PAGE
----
10. RECEIVER AND BATTERY INSTALLATION. I simply wrapped my receiver and battery in foam and zip-tied them to the aluminum fuselage under the wing. I found zip-ties at a local Dollar General Store (a bag full for...a dollar) I put the battery in front of the receiver for the simple reason that if I crash hard enough to break the zip-ties, the battery won't take the receiver out. Also, with the receiver aft of the battery, there is a better chance of all the servo leads reaching it. For antenna routing I poked a hole in the bottom of a wing flute (with a small drill bit) and ran it down the flute and out the wing tip. I used a scrap servo arm as a "keeper" on the antenna near the Rx. I put a small piece of fuel tubing on the portion of antenna that exits the wing tip, then inserted the antenna back into another wing flute near the wing trailing edge and used the fuel tube crammed in the flute as a "stopper" to keep the antenna from pulling out. I mounted the switch where covenant, near the center, on the left side of the wing. I used a pointed Exacto knife to cut the switch hole in the Coroplast and a 3/32" drill bit for the switch plate screw holes in the Coroplast. Tighten switch plate screws until the Coroplast starts to slightly crush and that's enough.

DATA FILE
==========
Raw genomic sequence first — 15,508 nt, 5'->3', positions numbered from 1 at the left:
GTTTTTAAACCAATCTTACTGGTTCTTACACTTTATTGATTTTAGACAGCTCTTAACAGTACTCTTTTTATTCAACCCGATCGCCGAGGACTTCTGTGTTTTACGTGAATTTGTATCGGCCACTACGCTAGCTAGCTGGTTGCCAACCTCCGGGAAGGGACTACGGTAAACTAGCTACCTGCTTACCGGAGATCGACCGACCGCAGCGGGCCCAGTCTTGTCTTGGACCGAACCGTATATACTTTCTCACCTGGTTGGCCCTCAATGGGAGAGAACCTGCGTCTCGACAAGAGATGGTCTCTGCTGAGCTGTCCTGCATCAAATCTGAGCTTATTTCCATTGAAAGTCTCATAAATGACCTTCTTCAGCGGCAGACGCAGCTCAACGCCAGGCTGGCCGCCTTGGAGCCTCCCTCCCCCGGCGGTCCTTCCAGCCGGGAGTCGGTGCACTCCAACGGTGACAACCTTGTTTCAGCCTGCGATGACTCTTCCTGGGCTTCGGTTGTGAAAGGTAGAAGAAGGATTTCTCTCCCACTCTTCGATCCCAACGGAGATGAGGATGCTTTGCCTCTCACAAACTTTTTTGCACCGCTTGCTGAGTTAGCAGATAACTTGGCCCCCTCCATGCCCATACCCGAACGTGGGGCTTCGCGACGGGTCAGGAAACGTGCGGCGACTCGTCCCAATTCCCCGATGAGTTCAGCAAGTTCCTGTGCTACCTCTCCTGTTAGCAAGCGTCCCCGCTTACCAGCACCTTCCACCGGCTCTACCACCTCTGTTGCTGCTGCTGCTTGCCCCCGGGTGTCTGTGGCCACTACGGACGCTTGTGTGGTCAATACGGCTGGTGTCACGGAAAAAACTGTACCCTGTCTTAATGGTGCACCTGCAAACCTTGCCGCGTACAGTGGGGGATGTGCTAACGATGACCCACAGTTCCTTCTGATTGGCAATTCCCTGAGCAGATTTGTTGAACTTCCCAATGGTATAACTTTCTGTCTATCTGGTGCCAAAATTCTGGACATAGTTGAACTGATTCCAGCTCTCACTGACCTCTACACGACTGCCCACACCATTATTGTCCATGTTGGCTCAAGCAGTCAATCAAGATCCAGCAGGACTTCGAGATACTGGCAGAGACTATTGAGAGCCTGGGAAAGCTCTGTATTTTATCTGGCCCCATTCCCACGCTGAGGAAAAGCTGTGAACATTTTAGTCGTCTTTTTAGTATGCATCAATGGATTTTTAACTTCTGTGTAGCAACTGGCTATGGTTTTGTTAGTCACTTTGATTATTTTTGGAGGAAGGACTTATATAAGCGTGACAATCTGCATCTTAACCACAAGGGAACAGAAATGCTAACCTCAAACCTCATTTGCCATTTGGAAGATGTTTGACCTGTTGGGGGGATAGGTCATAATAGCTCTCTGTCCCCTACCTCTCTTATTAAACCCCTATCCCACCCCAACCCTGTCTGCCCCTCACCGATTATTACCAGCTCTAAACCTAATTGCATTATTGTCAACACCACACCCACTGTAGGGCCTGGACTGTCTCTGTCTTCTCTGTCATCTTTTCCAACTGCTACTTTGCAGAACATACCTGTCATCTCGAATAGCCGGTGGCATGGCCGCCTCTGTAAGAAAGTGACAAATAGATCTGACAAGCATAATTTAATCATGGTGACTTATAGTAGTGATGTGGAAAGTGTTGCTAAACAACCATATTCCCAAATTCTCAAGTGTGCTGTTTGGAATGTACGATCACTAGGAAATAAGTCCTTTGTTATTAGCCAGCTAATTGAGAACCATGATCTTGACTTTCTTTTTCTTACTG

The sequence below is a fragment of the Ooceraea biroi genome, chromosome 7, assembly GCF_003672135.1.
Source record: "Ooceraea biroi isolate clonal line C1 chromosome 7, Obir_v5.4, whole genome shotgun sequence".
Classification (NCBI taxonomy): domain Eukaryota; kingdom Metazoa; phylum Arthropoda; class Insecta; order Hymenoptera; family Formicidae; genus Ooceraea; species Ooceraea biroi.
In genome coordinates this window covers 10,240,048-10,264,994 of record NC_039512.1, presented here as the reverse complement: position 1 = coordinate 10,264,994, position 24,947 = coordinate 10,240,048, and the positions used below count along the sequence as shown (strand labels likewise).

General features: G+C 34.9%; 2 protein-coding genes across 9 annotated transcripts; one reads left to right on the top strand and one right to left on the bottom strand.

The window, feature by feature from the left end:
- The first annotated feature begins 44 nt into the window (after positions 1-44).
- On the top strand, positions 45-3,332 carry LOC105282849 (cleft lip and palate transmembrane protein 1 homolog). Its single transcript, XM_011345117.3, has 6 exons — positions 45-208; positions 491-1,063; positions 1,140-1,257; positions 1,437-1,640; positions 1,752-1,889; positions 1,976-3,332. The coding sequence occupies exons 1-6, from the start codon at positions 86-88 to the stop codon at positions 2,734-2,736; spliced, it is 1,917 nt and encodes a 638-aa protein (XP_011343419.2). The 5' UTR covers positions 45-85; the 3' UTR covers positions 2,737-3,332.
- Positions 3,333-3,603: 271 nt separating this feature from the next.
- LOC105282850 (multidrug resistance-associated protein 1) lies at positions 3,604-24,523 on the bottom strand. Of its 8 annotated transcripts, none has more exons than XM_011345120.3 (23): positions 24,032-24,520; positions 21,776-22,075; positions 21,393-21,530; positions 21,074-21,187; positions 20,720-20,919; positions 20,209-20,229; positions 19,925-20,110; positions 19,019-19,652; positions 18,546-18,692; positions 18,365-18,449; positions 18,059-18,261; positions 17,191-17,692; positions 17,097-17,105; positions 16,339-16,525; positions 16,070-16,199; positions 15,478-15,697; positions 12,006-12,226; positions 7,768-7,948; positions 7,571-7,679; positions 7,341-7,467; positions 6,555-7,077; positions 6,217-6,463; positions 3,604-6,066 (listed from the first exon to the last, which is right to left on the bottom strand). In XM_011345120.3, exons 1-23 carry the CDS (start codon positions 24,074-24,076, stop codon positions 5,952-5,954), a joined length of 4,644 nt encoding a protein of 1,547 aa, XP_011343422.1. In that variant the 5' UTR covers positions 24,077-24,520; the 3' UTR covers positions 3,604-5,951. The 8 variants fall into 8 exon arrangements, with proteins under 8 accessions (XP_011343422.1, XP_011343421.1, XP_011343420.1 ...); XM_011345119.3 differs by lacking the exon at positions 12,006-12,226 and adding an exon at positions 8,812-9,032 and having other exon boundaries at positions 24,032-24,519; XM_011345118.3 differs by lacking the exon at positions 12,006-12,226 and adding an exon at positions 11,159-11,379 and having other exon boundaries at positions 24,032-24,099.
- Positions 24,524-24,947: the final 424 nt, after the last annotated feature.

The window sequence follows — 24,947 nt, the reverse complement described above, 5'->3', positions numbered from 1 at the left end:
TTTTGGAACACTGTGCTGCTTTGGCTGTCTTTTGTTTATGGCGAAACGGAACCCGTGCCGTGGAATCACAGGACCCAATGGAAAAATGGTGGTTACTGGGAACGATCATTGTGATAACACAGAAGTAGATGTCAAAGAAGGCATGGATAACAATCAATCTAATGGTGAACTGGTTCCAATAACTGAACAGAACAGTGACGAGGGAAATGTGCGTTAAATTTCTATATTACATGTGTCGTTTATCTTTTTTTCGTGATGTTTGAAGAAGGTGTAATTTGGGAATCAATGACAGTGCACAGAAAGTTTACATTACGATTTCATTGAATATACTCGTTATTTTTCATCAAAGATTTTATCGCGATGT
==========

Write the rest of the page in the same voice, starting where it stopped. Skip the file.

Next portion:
11. FUEL TANK INSTALLATION. I used a Great Planes 10 ounce tank (hobby store) and mounted it on top of the wing. I mounted it in this location to get it as close to the CG as comfortably possible. Before mounting the tank, make two tank mounting zip-tie doublers made from PVC gutter pipe. I made mine ¾" wide x 3" long. Clean the Coroplast in the tank mount area and the PVC tank mount doublers with Windex (generic brands are cheaper at Dollar General) and glue the doublers to the top of the wing (I used dots of Medium CA). Using a drill bit the size of your zip-ties, drill a hole at each outboard end of the tank mount doublers. Make sure these holes line up with a wing Coroplast flute! Drill the holes so that they go through the PVC AND ONLY THE TOP of the Coroplast flute! It will take four zip-ties to mount the tank. Now take one zip-tie and pre-curl the tip of it. If you do this right, you can push the zip-tie into one hole and it will run through the Coroplast flute and poke out the other hole. Pre-position a zip-tie in each tank mount doubler in this manner. Next I used double sided foam mounting tape (Hardware department at Wal-Mart) between the tank mount doublers and fuel tank to stick the tank to the wing. Once the tank is in place, insert a second zip-tie into each of the zip-ties already in position and cinch them down around the tank. Make sure the zip-ties are tight enough to not vibrate on the tank, but not too tight to distort the shape of the tank. Now you can connect your fuel lines (hobby store) from the tank to the engine's carb and muffler.